• Mother(x) is in Ancestors(x)
  • Father(x) is in Ancestors(x)
  • if y is in Ancestors(x) then so are Mother(y) and Father(y)
  • Nothing else is in Ancestors(x)

Note the importance of the "nothing else" clauses; without them your definitions are not unique.

Exercise: Give recursive definitions for the descendants of a person, and for the notion of a list of objects.

Recursive Definitions vs. Circular Definitions

Proper recursive definitions must have a basis — a part of the definition that does not rely on the recursive "step." Without a basis, you might get into serious trouble, and may even end up with a true circular definition.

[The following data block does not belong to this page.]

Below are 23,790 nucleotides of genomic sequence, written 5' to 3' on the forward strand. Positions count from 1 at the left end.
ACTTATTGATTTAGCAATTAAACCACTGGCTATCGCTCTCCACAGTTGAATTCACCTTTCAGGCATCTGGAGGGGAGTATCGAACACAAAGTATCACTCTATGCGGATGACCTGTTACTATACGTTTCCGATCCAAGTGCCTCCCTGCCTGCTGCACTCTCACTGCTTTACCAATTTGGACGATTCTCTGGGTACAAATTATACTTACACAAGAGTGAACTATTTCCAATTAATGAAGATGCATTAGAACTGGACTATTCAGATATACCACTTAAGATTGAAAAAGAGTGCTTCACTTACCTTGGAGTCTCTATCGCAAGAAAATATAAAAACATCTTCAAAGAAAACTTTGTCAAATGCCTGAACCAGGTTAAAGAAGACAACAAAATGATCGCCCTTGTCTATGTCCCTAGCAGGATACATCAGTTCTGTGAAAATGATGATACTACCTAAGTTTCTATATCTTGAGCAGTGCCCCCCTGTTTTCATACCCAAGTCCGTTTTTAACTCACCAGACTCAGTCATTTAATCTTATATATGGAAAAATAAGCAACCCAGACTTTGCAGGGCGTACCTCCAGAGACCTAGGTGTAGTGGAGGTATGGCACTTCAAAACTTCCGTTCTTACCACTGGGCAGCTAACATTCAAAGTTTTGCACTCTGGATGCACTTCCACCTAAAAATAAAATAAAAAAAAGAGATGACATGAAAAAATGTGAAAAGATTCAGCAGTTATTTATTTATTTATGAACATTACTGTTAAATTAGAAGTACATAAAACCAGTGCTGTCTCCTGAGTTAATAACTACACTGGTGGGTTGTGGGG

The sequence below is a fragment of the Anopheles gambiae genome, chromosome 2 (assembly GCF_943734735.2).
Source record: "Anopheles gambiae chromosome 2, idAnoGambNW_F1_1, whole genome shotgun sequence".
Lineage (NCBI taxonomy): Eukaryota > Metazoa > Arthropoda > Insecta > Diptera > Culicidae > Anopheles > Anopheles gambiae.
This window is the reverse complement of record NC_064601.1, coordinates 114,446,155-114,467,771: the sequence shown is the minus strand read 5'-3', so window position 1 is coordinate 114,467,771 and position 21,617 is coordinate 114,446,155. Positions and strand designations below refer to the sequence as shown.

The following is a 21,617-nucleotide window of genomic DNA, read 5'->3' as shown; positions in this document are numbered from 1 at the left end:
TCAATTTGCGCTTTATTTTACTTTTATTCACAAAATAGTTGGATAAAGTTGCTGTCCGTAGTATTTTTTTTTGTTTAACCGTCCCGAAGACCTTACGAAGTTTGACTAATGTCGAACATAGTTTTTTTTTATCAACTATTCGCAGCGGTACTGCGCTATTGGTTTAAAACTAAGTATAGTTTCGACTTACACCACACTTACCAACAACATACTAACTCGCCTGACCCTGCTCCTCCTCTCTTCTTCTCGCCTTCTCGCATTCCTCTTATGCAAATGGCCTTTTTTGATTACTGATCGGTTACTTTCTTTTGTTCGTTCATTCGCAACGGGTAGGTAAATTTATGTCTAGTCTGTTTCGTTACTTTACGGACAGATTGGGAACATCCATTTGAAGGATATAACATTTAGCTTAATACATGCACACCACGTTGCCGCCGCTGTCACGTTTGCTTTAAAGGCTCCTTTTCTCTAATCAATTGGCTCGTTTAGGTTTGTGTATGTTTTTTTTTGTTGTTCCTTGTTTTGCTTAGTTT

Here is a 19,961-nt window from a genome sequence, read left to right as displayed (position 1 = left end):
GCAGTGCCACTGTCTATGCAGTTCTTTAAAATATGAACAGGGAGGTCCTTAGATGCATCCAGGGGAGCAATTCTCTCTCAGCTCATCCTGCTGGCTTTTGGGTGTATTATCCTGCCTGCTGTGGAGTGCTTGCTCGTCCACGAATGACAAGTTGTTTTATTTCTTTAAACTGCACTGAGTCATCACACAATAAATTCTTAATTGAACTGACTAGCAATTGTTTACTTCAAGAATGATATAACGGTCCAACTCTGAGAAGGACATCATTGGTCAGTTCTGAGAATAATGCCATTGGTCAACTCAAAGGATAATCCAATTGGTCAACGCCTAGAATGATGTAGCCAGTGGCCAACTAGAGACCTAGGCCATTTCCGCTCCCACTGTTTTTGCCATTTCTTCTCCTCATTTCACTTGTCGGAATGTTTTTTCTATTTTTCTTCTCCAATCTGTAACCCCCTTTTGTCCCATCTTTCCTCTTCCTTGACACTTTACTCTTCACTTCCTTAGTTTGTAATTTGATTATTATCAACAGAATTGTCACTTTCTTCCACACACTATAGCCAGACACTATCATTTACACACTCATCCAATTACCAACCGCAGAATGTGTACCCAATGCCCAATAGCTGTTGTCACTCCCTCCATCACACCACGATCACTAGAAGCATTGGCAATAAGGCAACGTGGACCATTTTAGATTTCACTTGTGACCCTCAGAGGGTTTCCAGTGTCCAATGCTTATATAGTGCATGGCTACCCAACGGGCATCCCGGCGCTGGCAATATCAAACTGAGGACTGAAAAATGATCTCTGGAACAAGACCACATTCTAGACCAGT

x =def cos(x)
You got lucky here; this uniquely defines x
x =def x
ERROR: This is a circular definition, and therefore does not define anything!
x =def x + 1
ERROR: There's no such x, assuming we're taking about finite numbers here
x =def 6 - x2
DUBIOUS: x could be 2 or -3

Generating Sequences with Recursion

Infinite sequences are described finitely by giving a rule (or rules) for generating the next value in the sequence from previous ones. Examples:

Inductive Proofs

Suppose you wanted to prove that every element in a recursively defined set had some property. You can't prove the property for each element because there are an infinite number of elements. But you can prove the property for the basis elements and then show that elements generated by the recursive rules maintain the property whenever the elements from which they were generated have the property. Example:

Prove: The successor of every odd number is divisible by 2.